My guess is that when the Diesel got really good enough, the schools started to concentrate on them and dropped steam as the preferred power source. The new kid on the block.
We only got one or two days, the rest was the Diesel and especially gas turbines. Same time railroads were dropping steam for many reasons and airlines went whole hog for gas turbines.
Re: Lamont boiler
January 25, 2012 11:02PM
I was thinking and maybe others that a restriction at the end of the evaporator tubes would might hold off some or all evaporation until it is released into the seperating LaMont stand pipe. But at pressure above someware around 450 PSIA the enthalpy of the saturated vapor is decreassing with pressure. Flow resistance cause a reverse pressure gradiant to the direction flow so would cause earler vaporation do to the higher pressure. That might have a flating effect on the vapor content as pressure drops in the direction of flow. It shouldn't have a signifiance unless the pressure differance is fairly high. But it is kind of interesting.


Atached plot of saturated Vapor Enthalpy

Re: Lamont boiler
January 26, 2012 04:17PM

Just a general thankyou for recomending the Steam Generators book, I was unsure about purchasing this little volume but agree it is a gem. Found on ebay and delivered for $75.00. Cover a little tired but inside is good.
The book is available on google books but afraid this is not availble to we Scots due to British copyright laws.

A search on Internet Archive came up with an interesting 346 page book / thesis from 1952
By Walter Leslie Marshall, Lieutenant Commander, ''United States Navy

Re: Lamont boiler
January 26, 2012 05:48PM
Thanks for the link on the 1952 book you found, will have to put some time into it in pdf file.
Much aappreciated, George
Re: Lamont boiler
January 26, 2012 08:06PM
Awesome Brian thanks!

In doing a bit of reasearch about natural circulation flow conditions and flow types of mixed vapor/liquid I stumbled across a really excellent databook on the formulas for figuring out such conditions, as provided free by Wolverine Tube, INC.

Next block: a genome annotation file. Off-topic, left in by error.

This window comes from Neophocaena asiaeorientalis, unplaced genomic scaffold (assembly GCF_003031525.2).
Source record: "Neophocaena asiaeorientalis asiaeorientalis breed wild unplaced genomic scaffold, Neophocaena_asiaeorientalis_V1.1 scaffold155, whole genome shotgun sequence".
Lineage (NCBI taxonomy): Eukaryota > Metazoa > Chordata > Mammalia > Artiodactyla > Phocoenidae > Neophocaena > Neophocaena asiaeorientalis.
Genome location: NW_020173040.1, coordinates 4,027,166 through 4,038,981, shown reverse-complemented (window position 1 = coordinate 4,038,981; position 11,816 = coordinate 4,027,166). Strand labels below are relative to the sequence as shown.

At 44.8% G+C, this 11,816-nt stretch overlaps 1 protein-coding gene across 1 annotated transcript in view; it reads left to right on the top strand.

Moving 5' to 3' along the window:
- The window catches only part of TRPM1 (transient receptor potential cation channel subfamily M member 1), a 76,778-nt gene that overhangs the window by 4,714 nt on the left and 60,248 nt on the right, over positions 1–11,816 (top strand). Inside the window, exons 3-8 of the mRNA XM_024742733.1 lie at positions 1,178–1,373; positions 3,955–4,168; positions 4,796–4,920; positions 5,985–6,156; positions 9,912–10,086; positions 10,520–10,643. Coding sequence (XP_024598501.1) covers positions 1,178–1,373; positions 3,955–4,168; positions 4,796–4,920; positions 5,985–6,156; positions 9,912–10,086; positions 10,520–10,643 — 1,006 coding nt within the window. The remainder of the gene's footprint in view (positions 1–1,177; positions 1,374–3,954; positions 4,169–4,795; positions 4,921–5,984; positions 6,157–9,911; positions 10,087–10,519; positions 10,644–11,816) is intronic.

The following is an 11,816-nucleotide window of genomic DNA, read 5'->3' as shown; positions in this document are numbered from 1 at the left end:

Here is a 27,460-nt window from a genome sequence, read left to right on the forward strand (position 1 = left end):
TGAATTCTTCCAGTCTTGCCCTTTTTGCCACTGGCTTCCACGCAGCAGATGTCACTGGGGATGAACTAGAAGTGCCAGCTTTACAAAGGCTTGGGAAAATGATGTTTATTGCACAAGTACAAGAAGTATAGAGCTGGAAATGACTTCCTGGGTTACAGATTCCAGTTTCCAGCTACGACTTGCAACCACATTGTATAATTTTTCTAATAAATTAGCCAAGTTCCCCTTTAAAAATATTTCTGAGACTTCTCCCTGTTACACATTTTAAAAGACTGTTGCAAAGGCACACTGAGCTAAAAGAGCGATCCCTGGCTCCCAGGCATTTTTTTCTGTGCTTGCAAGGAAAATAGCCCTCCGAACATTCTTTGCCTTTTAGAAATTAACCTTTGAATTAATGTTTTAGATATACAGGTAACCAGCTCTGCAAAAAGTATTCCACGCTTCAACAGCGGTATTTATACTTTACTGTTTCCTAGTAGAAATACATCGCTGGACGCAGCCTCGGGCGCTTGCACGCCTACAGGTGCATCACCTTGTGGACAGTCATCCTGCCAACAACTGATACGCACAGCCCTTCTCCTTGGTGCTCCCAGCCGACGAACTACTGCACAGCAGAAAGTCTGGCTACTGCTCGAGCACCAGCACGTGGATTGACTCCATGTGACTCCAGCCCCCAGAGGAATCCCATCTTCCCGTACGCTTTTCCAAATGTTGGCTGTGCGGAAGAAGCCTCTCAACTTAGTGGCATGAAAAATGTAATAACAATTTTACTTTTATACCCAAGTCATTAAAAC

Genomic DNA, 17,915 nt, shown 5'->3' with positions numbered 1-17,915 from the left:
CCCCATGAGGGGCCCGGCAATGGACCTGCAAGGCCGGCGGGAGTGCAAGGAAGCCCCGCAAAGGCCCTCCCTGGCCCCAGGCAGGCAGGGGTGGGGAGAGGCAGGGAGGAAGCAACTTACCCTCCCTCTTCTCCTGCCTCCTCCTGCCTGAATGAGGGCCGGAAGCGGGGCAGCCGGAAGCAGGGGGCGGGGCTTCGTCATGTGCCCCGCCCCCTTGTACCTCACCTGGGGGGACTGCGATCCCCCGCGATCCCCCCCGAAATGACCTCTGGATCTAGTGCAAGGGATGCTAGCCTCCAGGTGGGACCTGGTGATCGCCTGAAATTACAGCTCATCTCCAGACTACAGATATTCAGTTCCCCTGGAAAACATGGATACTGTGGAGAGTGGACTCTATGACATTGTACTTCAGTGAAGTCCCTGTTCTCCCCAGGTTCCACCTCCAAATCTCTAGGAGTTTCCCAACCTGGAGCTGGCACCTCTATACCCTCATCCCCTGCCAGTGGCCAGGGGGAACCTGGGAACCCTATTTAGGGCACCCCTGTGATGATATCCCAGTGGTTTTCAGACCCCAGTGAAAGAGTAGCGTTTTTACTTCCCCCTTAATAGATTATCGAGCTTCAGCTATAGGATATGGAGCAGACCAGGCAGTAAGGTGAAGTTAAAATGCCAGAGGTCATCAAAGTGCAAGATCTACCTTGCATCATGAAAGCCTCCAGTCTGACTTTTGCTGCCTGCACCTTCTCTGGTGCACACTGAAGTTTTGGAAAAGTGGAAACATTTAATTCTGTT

Brian, hopefully England doesn't have anything against Wolverines!

They have two databooks, both in PDF form, the second one, which is actually databook 3, also has in it videos of bubble type flow conditions, as well as a very excellent spreadsheet which figures what flow conditions from your inputs, superb spreadsheet, increadibly usefull!

I ran across these a number of years ago, and I thought that they were downloadable as a single unit, maybe one must register, as it is now one can download the databooks by navigating through the chapters inside the pdf while on the web then using the save function to save that chapter to your computer. Actually this has its advantages, when reading it you only have to load a single chapter at a time, lot less load time if there is something specific you are looking at.

Caleb Ramsby
Re: Lamont boiler
January 27, 2012 11:41AM
For the few of us that now have a copy of STEAM GENERATORS by Rudorff after studying the Benson and large Lamont chapters there are a few other chapters that are most intriiguing. Warren Doble went to Germany in the early 30's and Abner once and a while. So is it not surprising that their work there appears to have had an effect on the giant Sulzer boiler/power company as they developed(as in the Sulzer chapter) giant parallel flow forced (monotube) boilers that look like giant Doble boilers that could put out over 40,000#steam per hour. The pictoral of the "Sulzer Differential Temperature Regulation and Summation Valve" is priceless as to how far advanced that mechanical computer control system was over the Doble..
Another great chapter is the STEAMOTIVE, a alternative forced flow with recirculation to fit in a small locomotive, rectangulat in size. One can see the separating drum up above with all the tangential inputs from the parallel tubes. Wether it was a Lamont or a combination of Lamont and spillover cycle is not clear in my memory. So much good technical stuff in that book as well.
Make progress, George
Re: Lamont boiler
January 27, 2012 11:49AM
My recollection is that the SteaMotive boiler was mostly a spillover design....most of the steam went once-through and the spillover portion was recycled. But seems like different references each tell a bit different story, my theory being that the boiler was in development and the reports varied according to the current configuration.
Re: Lamont boiler
January 27, 2012 01:38PM